Mel Patton dies at 89; inspired many masters sprinters of old

Cover boy Mel in 1948.

Mel Patton, the USC sprinter and Olympic champion of the late 1940s, may not have run masters track — but his example of overcoming adversity (a shattered leg) inspired many tracksters back in the day and probably even some of us still competing. He died May 9 at his Fallbrook home north of San Diego, but it wasn’t reported until May 14. As his school reported: “The third of USC’s ‘World’s Fastest Humans’ (following Charles Paddock and Frank Wykoff), Patton set world records in the 100- and 220-yard dashes. He ran a world record 9.3 in the 100 in 1948 after tying the mark of 9.4 in 1947 and he went 20.2 in the 220 on a straightaway in 1949 to break Jesse Owens’ world standard. The 9.3 mark in the 100 still ranks second on USC’s all-time list and the 20.2 is a still-standing school 220 record. He also once ran a wind-aided 9.1 in the 100-yard dash.” And remember that those marks didn’t come on Mondo. The New York Times has a great obituary.

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May 16, 2014

3 Responses

  1. al cestero - May 18, 2014

    amazing when you factor in the surfaces he ran on…i believe worth at least .2 -.3 seconds difference..with all the computer simulation models i’m surprised there hasn’t been a study to compare running on cinders/ clay to mondo….

  2. Peter Taylor - May 21, 2014


    As you recall so well, in 1967 the Penn Relays converted to a synthetic track. In 1966 and earlier the meet had been held on a cinder track, and the switch resulted in an immediate improvement in times.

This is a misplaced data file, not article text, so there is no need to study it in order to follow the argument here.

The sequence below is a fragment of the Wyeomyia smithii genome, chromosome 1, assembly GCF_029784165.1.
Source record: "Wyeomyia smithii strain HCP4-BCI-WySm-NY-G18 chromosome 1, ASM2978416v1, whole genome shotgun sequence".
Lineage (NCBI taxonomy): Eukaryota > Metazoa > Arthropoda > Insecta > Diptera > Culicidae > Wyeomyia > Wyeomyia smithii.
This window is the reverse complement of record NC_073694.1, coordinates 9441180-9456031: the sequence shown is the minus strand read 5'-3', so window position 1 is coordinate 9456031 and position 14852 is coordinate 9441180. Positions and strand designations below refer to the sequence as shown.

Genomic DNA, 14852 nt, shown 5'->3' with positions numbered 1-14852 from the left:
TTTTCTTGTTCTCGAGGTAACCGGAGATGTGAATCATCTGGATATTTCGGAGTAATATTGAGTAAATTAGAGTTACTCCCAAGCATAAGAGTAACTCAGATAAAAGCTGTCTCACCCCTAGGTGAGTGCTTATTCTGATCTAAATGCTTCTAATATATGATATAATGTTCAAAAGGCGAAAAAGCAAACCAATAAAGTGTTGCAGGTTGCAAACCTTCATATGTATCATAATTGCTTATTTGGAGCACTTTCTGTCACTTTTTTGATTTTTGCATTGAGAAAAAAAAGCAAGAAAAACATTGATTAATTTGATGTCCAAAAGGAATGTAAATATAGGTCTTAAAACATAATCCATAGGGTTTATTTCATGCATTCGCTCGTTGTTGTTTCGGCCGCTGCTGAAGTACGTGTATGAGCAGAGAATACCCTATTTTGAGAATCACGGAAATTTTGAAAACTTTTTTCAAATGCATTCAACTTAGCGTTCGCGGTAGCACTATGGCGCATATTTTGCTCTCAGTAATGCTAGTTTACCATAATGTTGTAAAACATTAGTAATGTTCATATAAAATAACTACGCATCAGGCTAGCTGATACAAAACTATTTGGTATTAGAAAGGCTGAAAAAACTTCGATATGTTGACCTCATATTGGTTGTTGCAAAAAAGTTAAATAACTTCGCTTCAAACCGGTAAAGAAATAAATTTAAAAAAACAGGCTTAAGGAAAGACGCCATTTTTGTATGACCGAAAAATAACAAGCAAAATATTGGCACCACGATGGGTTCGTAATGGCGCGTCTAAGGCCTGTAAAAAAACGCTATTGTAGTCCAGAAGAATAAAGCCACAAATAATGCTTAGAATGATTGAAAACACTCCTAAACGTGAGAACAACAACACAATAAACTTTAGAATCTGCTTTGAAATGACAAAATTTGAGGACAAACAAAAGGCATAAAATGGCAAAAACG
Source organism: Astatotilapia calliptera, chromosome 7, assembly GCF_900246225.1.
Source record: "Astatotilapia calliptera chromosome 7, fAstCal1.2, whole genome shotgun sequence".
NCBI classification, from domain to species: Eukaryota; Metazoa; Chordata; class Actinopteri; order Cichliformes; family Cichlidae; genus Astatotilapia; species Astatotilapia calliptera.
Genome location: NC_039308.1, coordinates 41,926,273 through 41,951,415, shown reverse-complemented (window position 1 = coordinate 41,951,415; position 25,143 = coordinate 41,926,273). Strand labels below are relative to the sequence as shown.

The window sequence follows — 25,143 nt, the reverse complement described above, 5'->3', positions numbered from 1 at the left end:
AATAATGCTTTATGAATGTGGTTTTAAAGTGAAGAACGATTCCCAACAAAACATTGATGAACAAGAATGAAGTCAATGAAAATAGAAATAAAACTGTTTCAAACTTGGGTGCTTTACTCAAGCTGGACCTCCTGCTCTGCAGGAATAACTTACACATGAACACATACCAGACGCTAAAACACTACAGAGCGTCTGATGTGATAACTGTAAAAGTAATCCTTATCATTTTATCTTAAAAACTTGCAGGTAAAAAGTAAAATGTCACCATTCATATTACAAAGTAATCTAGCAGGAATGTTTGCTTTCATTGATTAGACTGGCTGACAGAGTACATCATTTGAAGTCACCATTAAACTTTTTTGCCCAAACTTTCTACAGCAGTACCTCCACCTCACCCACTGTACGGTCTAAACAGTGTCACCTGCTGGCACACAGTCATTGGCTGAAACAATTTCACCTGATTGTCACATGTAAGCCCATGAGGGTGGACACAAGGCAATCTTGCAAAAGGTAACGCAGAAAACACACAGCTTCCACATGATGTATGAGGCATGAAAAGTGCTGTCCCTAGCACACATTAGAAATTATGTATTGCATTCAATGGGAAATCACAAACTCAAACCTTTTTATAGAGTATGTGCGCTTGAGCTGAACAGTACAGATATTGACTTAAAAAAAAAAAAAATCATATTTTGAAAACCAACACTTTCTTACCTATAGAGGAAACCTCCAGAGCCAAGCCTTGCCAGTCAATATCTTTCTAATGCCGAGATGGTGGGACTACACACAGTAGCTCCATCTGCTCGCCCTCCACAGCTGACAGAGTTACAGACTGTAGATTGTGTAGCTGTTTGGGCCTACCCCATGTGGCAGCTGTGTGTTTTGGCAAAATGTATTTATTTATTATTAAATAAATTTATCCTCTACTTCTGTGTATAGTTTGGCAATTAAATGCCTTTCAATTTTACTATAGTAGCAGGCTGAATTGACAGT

This is relevant to your search for a computer simulation model that could convert the times of the sprinters “back in the day” to the marks they could probably achieve now.

    As a minor point, I should note that Penn “went metric” in 1976; before that they ran the 4 x 440 yards instead of the current 4 x 400. And now, Al, I am going to give you the last nine winning times for the collegiate “Championship of America” 4 x 440 yards at Penn on CINDERS and then the first nine winning times for that race in the SYNTHETIC era.

    Cinders 4 x 440 yards (1958-1966)

    1958 3:11.8
    1959 3:11.8
    1960 3:12.2
    1961 3:14.3
    1962 3:12.9
    1963 3:12.4
    1964 3:15.3
    1965 3:12.5
    1966 3:15.2

    Synthetic 4 x 440 yds 1967-1975

    1967 3:06.9
    1968 3:06.1
    1969 3:07.2
    1970 3:07.9
    1971 3:07.9
    1972 3:03.1
    1973 3:10.9
    1974 3:05.3
    1975 3:09.0

    I guess the surface makes a difference.

  3. Jeff Davison - May 24, 2014

    Masters field event record holder
    Tom Patsalis – trained with him while they attended USC.

    My dad ran against him while they were in college. My dad remembers his legend very well.

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